Macromolecular structural changes in contact metamorphosed inertinite-rich coals from the No. 2 Seam, Witbank Coalfield (South Africa): Insights from petrography, NMR and XRD

Itumeleng V. Matlala, Ofentse M. Moroeng, Nicola J. Wagner

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14 Citations (Scopus)

Abstract

The response of inertinite-rich Witbank coals (South Africa) to rapid heating was evaluated using petrography, selected Nuclear Magnetic Resonance (NMR) and X-Ray Diffraction (XRD) structural parameters. A total of thirteen (13) coal samples were collected from the No. 2 Seam; a set of six (6) samples from the western and the eastern sides of a ~ 0.4 m thick dolerite dyke emplaced into the coal seam at 0.25 m intervals. An unaltered coal (Un-C; the 13th sample), collected away from the dyke but within the same seam at the mine, was included for comparison. All 13 coal samples were dominated by inertinite. Semifusinite was most abundant in the samples from the western side of the dyke, whereas the proportion of inertodetrinite was highest in samples from the eastern side. Due to very low vitrinite contents, mean random total reflectance (%RoTmr) was used to compare the maturity of the inertinite-rich coals. A decrease in volatile matter was correlated with an increase in mean random total reflectance (%RoTmr; measured on semifusinite, inertodetrinite, and vitrinite), the latter used as a potential maturity indicator for the thermally altered inertinite-rich coals. Mean random total reflectance rose from a background value of 1.52%RoTmr (for Un-C) to 2.83%RoTmr for the coal sample at the western coal-dyke contact (0.0 m). The corresponding reflectance values for the thermally altered coals from the eastern side were less consistent, decreasing closest to the dyke (1.93%RoTmr for the sample at 0.0 m); this trend is also reflected in the NMR and XRD parameters. Eight (8) samples were selected for the NMR analysis, representative of the maceral composition and maturities of the coals investigated. For Un-C, the fraction of aromatic carbons (fa) was 0.88 (average number of carbons per aromatic cluster (C) = 17), and the interplanar spacing (d002) was 3.48 Å (with a crystallite height of 22.09 Å). For the thermally altered coals from the western side, fa decreased from 0.96 at the coal-dyke contact (C = 26 for sample at 0.0 m) to 0.92 for the sample at 1.25 m from the dyke (C = 20). For samples from the eastern side, fa increased from 0.91 (C = 19 for the sample at 0.25 m) to 0.93 (C = 23 for sample at 0.5 m), before decreasing to 0.89 further from the dyke (C = 18 for sample at 1.25 m). In general, the d002 values for the thermally altered coal samples were larger than for graphite. Similarly, only marginal increases in crystallite heights were observed. Although the dyke induced coal maturation and the resultant increase in fa, the overall lack of graphitic order in the thermally altered coals was ascribed to the limited thermal energy provided by the relatively thin dyke; increased heat input would be required to effect significant structural changes in the inertinite-rich coals. Differences between the two sets of thermally altered coal samples were attributed to the emplacement dynamics of the igneous intrusion, which require further investigation.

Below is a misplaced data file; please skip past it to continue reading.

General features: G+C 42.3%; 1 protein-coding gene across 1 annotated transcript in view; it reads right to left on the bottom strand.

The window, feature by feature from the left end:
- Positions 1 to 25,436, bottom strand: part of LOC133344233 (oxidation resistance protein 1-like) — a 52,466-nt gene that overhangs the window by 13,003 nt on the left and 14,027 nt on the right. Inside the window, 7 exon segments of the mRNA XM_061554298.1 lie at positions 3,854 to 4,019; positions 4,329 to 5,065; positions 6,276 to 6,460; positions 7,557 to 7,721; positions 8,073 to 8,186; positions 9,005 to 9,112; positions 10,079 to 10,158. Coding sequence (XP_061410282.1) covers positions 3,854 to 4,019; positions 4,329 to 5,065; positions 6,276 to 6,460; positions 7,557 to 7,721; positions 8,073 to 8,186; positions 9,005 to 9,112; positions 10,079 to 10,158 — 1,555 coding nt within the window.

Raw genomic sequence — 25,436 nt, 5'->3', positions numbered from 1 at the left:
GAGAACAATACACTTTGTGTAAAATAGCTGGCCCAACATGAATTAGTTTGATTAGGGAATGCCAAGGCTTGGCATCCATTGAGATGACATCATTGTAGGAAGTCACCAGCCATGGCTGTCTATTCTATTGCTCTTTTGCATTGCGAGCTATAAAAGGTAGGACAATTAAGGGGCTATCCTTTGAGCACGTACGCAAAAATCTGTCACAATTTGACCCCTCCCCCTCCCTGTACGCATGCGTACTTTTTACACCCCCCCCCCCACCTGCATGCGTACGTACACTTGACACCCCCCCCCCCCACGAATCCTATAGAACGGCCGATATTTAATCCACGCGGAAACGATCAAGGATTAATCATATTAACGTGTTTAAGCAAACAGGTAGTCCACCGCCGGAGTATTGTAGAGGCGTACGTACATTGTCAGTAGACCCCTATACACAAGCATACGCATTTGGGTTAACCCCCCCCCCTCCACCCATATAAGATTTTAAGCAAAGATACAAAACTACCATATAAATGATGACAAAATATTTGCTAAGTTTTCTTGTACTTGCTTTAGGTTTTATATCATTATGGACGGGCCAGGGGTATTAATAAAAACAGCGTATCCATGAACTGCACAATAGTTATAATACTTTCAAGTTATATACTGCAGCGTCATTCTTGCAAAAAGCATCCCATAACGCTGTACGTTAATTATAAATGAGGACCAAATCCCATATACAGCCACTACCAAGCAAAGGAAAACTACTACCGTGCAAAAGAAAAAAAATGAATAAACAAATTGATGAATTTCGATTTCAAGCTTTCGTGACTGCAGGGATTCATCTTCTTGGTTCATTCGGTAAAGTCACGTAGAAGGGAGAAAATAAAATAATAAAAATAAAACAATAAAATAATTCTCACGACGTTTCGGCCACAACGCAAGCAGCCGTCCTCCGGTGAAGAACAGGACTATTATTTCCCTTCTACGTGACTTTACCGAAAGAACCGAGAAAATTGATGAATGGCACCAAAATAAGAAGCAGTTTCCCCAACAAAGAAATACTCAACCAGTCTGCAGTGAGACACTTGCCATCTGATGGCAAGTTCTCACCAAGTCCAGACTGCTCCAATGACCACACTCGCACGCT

Original languageEnglish
Article number103857
JournalInternational Journal of Coal Geology
Volume247
DOIs
Publication statusPublished - 1 Nov 2021

Keywords

  • Dolerite dyke
  • Fraction of aromatic carbons (fa)
  • Inertodetrinite
  • Interplanar spacing (d002)
  • Main Karoo Basin
  • Potential thermal maturity (mean random total reflectance)
  • Rapid heating
  • Semifusinite

ASJC Scopus subject areas

  • Fuel Technology
  • Geology
  • Economic Geology
  • Stratigraphy

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